“Oh, honey, come here. Let’s fix that.” Or, “Hey kiddo, let’s clean up that mess.”
Nearly every parent has repeated phrases like these, perhaps many times. With small kids, there’s probably no harm in using this phrase or approach to things from time to time. You see a smear of mustard on your child’s face and say, “Come here sweetie, let’s clean up your face.” The mustard is gone, your child goes her merry way, and you don’t have to worry about mustard stains on the couch. Or their room is a mess, and you say, “C’mon honey, let’s clean your room.” Then you do most of the cleaning because it’s more efficient.
What happens over time though, if this is a regular dynamic, is that kids hear the phrase, “Let’s do this,” and they learn to interpret it to mean, “Someone will do this for me.” As kids grow up accustomed to mom and dad doing things for them, they come to expect it. And not just from mom and dad, but from everyone.
I recently saw this dynamic play out at a local coffee shop in an upscale mall. I went in to grab a cup and there was quite a long line. In it, in front of me, was a woman with three youngsters ranging from pre-teen to early teen. The three left what I presumed was their mom and headed out to the mall. I decided, rather than wait in line, to go use the restroom before ordering. When I arrived at the restroom the three teens had beat me there and were jostling and joking as they did their business. I slipped past them unnoticed into a private stall. From inside I heard the boys continue their joking and start the water to wash up. They tore into the paper towel dispenser and started what seemed to be a little paper towel wad fight. I could see that paper towels were starting to collect on the floor. One of them joked about the mess they’d made, and another announced, “It’s no biggie, they pay people to clean this up.” Then they left.
I wondered to myself what the world is coming to. I mean, I was as selfish and thoughtless a kid as I knew when I was a teen. But I never would have thought to do such a thing. I had the decency and sense of respect to understand that it was not okay to intentionally leave a big mess in a public restroom. My mind wandered to the unique challenges of raising affluent kids.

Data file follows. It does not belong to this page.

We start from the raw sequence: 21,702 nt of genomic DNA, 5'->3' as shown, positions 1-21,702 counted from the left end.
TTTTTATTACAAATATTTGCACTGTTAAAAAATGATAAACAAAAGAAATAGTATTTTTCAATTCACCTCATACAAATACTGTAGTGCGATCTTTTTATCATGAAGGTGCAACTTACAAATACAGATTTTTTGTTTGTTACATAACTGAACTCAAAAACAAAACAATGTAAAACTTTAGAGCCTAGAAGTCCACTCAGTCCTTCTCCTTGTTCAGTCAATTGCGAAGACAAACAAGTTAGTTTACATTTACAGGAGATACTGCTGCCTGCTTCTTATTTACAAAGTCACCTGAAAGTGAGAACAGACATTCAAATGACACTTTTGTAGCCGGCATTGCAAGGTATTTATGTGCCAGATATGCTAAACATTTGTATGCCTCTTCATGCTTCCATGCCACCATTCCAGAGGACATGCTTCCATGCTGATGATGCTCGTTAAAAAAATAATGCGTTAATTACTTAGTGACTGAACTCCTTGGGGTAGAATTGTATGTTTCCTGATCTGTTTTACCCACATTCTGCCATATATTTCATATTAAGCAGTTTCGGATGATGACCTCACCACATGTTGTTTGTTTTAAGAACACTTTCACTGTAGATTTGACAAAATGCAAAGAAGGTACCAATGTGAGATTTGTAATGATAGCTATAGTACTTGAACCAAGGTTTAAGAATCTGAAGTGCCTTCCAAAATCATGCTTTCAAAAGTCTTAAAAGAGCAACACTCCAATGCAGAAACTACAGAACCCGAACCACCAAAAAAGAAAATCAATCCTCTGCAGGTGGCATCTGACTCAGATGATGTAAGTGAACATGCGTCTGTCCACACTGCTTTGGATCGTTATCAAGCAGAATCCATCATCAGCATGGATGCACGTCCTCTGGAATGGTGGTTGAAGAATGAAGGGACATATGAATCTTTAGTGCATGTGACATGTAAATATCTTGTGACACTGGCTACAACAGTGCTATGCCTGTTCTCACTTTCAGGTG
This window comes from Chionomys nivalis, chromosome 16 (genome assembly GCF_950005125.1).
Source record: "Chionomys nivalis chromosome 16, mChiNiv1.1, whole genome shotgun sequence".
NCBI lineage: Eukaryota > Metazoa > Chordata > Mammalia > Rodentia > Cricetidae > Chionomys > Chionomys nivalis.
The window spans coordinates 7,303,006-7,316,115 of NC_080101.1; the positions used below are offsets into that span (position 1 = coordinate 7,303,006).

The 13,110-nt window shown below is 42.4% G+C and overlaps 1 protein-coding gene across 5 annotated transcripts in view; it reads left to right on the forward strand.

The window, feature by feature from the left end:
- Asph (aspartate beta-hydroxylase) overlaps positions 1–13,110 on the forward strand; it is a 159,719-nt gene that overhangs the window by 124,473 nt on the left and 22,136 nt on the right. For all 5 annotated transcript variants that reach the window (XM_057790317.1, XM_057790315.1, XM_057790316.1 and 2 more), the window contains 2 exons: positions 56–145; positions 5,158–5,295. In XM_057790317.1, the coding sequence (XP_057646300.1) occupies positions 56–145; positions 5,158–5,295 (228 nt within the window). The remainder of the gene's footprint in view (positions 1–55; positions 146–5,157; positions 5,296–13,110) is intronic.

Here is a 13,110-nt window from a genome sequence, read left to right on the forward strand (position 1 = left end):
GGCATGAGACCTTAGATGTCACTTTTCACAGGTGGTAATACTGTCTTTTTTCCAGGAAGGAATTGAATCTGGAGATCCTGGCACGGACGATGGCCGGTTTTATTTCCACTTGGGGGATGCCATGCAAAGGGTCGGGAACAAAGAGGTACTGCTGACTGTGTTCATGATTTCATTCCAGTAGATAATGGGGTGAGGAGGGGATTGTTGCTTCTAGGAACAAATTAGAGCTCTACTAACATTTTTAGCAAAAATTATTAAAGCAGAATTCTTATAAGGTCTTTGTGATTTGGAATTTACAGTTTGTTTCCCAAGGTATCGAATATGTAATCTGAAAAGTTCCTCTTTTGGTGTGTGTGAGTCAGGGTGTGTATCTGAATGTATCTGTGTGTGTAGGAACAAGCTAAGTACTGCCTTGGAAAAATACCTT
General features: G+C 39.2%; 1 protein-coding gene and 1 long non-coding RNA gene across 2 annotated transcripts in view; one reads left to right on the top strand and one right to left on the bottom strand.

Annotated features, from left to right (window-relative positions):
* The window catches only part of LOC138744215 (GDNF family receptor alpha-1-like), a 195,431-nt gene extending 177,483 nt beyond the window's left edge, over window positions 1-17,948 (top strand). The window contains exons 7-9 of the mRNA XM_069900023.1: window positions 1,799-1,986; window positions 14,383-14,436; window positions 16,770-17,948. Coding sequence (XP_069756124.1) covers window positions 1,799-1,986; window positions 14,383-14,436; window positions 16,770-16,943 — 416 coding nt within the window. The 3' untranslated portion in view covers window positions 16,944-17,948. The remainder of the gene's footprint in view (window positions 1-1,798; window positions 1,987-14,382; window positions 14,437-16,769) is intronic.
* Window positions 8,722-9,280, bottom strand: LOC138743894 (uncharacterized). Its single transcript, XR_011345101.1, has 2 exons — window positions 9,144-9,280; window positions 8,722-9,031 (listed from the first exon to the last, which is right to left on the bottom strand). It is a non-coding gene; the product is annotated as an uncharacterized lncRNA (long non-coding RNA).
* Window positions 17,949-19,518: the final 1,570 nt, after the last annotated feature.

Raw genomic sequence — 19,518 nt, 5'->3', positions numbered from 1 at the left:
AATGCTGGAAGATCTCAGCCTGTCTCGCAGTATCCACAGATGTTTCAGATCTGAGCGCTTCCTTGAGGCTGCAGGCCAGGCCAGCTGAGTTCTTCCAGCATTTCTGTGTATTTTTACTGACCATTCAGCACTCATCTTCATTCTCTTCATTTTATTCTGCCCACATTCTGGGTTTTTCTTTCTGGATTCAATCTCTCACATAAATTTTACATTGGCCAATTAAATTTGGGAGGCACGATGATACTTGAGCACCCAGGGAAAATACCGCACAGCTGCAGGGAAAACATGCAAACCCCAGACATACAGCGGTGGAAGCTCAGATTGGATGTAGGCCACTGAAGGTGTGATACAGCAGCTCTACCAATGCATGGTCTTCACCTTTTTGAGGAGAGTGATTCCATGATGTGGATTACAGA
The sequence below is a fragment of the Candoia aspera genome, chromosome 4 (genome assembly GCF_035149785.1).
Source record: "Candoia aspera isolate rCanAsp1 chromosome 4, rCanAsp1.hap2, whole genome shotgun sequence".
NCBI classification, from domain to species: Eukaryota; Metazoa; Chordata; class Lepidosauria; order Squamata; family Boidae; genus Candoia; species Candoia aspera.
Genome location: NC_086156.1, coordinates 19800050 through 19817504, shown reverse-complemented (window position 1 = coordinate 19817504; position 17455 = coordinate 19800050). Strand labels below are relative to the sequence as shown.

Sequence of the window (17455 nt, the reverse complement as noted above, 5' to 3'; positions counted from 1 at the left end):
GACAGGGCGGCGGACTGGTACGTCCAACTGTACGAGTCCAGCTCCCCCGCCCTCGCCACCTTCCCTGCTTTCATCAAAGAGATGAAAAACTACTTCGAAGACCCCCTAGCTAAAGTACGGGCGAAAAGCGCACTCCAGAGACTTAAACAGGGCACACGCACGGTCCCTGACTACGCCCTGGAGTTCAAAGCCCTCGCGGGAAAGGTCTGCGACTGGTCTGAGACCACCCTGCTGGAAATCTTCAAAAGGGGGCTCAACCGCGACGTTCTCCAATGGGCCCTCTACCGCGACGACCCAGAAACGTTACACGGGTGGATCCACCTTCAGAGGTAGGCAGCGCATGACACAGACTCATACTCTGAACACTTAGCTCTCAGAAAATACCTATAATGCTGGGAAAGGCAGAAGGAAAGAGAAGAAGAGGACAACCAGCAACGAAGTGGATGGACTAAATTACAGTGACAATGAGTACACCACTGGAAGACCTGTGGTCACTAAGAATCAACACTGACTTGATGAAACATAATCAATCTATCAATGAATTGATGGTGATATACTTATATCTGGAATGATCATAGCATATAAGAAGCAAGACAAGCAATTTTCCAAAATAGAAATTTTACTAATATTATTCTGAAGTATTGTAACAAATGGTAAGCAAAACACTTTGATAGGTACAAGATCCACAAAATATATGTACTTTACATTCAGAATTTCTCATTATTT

When I returned to the coffee shop the line had subsided and the teens were back in the line behind their mom, about to take her turn to order. The barista looked at the group and asked for their orders. The mom looked at the oldest boy and he shrugged. “You just want the usual?” she asked him. I snickered a bit which drew his attention to me. My stomach was churning about what I’d seen in the restroom, and whether I’d say anything. This might be a chance to gently at least say something. So I smiled at the teen and kindly said, “You look old enough to order for yourself.” Before he could respond his mom snapped back at me, “You bet he can order for himself! This is no spoiled kid.” He looked away, and she turned to the barista and ordered four mocha lattes.
My stomach is still churning.
The sad part about this to me is that while the mom is right, he can order for himself, her doing it for him builds in him an expectation that even though he can do it himself, someone else will do it. Just like someone else is paid to clean up his messes. This is a child who is poised to go through life believing that keeping him happy and cared for is someone else’s job. He’ll likely meet and marry a woman he expects to take care of him. He’ll expect his workplaces and supervisors to cater to him. Until he learns to take responsibility for his own life, he’ll become mostly a taker from the world instead of a giver to it.
It all starts with, “Come here honey, let me help you.”
If you want kids who grow up to be givers, stop doing stuff for them that they can do for themselves. Empower them to do it themselves and teach them how their actions impact others.
Be careful how you help. It may not really be helping at all.
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